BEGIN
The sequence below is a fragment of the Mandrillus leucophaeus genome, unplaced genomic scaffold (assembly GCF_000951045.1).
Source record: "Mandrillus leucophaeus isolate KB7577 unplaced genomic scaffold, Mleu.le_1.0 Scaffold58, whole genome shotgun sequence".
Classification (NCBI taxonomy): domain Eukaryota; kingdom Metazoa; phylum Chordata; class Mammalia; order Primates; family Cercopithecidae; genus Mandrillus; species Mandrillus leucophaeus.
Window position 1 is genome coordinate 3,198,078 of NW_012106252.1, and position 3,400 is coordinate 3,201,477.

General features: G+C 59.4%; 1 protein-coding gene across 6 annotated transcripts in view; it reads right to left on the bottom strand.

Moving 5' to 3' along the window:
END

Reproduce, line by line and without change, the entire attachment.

The sequence below is a fragment of the Mandrillus leucophaeus genome, unplaced genomic scaffold (assembly GCF_000951045.1).
Source record: "Mandrillus leucophaeus isolate KB7577 unplaced genomic scaffold, Mleu.le_1.0 Scaffold58, whole genome shotgun sequence".
Classification (NCBI taxonomy): domain Eukaryota; kingdom Metazoa; phylum Chordata; class Mammalia; order Primates; family Cercopithecidae; genus Mandrillus; species Mandrillus leucophaeus.
Window position 1 is genome coordinate 3,198,078 of NW_012106252.1, and position 3,400 is coordinate 3,201,477.

General features: G+C 59.4%; 1 protein-coding gene across 6 annotated transcripts in view; it reads right to left on the bottom strand.

Moving 5' to 3' along the window: